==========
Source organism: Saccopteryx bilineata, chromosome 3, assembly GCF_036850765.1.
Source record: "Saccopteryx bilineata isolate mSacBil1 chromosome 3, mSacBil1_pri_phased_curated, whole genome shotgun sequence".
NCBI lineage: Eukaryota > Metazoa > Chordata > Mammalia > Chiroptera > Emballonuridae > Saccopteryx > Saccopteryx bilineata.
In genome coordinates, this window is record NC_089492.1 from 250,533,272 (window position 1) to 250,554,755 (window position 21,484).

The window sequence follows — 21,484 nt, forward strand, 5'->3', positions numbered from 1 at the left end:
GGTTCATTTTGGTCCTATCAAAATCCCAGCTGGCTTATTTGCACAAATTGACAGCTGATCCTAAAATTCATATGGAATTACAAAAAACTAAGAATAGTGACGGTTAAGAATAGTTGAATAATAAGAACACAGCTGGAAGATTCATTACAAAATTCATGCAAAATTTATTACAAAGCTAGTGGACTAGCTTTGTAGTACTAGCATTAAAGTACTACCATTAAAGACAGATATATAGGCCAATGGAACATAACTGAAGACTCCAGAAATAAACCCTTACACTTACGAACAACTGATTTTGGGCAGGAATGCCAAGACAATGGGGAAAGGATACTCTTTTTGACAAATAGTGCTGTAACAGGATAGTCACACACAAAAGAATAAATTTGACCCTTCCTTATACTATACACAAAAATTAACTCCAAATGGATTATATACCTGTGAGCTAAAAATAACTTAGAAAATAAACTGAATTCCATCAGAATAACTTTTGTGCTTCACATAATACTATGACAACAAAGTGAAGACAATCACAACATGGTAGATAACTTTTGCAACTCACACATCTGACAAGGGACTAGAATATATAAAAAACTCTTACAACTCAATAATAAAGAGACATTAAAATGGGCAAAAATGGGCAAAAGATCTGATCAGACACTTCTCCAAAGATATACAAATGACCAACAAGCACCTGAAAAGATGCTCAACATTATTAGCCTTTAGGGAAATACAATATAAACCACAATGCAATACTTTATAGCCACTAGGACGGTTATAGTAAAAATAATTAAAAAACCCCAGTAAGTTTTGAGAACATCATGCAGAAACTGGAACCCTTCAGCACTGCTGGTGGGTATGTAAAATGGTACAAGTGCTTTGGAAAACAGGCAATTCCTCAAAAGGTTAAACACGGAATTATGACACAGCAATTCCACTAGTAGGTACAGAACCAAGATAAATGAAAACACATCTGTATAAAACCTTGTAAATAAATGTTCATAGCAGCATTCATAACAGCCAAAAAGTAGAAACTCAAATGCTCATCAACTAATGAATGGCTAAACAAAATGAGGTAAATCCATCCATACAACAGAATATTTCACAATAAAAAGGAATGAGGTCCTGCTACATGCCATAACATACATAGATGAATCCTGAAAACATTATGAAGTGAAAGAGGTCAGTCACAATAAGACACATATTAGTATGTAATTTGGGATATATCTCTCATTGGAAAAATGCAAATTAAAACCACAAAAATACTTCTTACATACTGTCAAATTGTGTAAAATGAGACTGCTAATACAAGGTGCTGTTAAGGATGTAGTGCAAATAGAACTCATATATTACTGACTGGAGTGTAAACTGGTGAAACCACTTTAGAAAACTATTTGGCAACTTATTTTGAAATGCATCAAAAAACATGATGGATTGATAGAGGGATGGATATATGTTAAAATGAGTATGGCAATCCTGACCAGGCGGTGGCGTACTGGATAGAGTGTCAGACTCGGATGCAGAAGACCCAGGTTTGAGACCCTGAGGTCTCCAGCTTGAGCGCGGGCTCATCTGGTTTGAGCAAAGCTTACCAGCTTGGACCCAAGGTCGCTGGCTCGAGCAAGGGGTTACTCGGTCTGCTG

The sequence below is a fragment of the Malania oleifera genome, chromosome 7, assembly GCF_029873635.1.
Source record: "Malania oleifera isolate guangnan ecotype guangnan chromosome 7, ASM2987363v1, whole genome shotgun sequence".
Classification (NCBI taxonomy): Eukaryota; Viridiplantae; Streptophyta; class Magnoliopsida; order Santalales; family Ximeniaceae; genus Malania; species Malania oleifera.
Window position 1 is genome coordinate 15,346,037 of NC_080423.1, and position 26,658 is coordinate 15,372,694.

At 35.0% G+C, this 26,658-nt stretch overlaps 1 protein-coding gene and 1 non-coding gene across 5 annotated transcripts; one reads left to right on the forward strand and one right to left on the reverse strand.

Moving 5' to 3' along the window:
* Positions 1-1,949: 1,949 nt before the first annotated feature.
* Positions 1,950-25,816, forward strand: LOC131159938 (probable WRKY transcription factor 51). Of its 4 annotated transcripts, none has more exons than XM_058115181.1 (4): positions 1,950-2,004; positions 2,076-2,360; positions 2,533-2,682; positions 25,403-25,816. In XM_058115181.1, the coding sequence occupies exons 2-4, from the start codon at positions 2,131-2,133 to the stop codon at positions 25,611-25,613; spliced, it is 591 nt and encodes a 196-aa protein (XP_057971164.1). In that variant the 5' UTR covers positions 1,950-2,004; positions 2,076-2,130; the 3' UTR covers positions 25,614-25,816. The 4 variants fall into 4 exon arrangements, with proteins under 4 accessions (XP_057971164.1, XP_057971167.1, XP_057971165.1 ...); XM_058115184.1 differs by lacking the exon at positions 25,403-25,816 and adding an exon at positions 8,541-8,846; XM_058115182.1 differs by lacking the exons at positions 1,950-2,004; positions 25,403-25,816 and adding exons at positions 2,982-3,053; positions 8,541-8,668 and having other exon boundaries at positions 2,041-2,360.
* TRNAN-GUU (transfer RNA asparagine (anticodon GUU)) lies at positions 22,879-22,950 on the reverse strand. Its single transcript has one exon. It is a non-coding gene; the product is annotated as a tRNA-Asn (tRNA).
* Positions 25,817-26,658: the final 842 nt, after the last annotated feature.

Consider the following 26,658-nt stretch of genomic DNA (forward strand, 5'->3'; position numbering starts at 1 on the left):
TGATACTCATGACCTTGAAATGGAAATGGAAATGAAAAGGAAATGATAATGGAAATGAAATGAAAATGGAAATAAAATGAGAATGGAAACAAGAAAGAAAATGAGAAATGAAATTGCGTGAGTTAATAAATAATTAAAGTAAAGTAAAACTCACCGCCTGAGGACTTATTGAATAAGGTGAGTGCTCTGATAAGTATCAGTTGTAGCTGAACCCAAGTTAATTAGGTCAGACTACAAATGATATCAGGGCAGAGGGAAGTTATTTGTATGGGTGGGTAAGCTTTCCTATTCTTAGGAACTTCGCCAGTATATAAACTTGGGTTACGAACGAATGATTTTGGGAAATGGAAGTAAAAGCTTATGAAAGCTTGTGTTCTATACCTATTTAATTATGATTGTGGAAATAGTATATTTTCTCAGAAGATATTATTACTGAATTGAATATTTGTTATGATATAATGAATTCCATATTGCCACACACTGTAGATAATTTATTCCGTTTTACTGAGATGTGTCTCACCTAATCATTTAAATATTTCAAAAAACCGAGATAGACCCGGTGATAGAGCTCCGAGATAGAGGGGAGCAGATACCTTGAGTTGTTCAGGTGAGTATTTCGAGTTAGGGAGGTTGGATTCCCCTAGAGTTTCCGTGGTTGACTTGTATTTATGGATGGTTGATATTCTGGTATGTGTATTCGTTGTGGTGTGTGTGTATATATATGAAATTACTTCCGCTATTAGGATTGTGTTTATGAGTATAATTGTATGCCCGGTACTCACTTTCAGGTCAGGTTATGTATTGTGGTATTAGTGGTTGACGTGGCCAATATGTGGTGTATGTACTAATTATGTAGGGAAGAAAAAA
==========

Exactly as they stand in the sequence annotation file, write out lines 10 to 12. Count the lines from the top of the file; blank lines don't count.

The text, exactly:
Window position 1 is genome coordinate 15,346,037 of NC_080423.1, and position 26,658 is coordinate 15,372,694.

At 35.0% G+C, this 26,658-nt stretch overlaps 1 protein-coding gene and 1 non-coding gene across 5 annotated transcripts; one reads left to right on the forward strand and one right to left on the reverse strand.

Moving 5' to 3' along the window: